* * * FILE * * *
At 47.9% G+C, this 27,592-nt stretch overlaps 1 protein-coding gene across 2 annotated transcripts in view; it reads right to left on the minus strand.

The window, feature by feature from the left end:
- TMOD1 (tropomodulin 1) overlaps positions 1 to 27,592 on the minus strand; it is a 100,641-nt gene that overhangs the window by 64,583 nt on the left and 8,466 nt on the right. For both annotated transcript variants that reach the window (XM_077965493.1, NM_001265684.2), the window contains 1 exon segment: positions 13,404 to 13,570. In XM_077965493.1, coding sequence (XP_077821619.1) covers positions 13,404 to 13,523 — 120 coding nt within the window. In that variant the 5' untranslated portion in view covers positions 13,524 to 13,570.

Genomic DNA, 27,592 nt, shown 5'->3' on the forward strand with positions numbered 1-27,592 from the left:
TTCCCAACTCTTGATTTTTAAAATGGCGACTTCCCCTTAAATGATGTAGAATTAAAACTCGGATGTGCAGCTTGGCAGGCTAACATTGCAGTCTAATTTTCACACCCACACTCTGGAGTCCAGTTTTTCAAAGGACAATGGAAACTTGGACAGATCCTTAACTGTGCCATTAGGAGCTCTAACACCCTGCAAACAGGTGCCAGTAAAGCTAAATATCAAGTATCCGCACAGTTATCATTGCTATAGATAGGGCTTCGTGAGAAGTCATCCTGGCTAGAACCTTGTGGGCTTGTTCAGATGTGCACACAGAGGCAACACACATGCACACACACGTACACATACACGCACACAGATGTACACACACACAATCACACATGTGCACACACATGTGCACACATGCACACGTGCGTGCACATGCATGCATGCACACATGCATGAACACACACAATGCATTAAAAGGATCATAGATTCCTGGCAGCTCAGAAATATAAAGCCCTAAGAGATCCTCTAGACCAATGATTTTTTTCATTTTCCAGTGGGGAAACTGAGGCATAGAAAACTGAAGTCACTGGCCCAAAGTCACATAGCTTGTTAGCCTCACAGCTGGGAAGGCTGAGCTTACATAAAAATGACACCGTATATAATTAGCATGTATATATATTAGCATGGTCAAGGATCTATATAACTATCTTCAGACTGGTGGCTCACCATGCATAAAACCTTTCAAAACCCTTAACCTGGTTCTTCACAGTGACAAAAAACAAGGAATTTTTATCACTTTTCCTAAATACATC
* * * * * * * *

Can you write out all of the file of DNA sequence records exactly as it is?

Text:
At 47.9% G+C, this 27,592-nt stretch overlaps 1 protein-coding gene across 2 annotated transcripts in view; it reads right to left on the minus strand.

The window, feature by feature from the left end:
- TMOD1 (tropomodulin 1) overlaps positions 1 to 27,592 on the minus strand; it is a 100,641-nt gene that overhangs the window by 64,583 nt on the left and 8,466 nt on the right. For both annotated transcript variants that reach the window (XM_077965493.1, NM_001265684.2), the window contains 1 exon segment: positions 13,404 to 13,570. In XM_077965493.1, coding sequence (XP_077821619.1) covers positions 13,404 to 13,523 — 120 coding nt within the window. In that variant the 5' untranslated portion in view covers positions 13,524 to 13,570.

Genomic DNA, 27,592 nt, shown 5'->3' on the forward strand with positions numbered 1-27,592 from the left:
TTCCCAACTCTTGATTTTTAAAATGGCGACTTCCCCTTAAATGATGTAGAATTAAAACTCGGATGTGCAGCTTGGCAGGCTAACATTGCAGTCTAATTTTCACACCCACACTCTGGAGTCCAGTTTTTCAAAGGACAATGGAAACTTGGACAGATCCTTAACTGTGCCATTAGGAGCTCTAACACCCTGCAAACAGGTGCCAGTAAAGCTAAATATCAAGTATCCGCACAGTTATCATTGCTATAGATAGGGCTTCGTGAGAAGTCATCCTGGCTAGAACCTTGTGGGCTTGTTCAGATGTGCACACAGAGGCAACACACATGCACACACACGTACACATACACGCACACAGATGTACACACACACAATCACACATGTGCACACACATGTGCACACATGCACACGTGCGTGCACATGCATGCATGCACACATGCATGAACACACACAATGCATTAAAAGGATCATAGATTCCTGGCAGCTCAGAAATATAAAGCCCTAAGAGATCCTCTAGACCAATGATTTTTTTCATTTTCCAGTGGGGAAACTGAGGCATAGAAAACTGAAGTCACTGGCCCAAAGTCACATAGCTTGTTAGCCTCACAGCTGGGAAGGCTGAGCTTACATAAAAATGACACCGTATATAATTAGCATGTATATATATTAGCATGGTCAAGGATCTATATAACTATCTTCAGACTGGTGGCTCACCATGCATAAAACCTTTCAAAACCCTTAACCTGGTTCTTCACAGTGACAAAAAACAAGGAATTTTTATCACTTTTCCTAAATACATC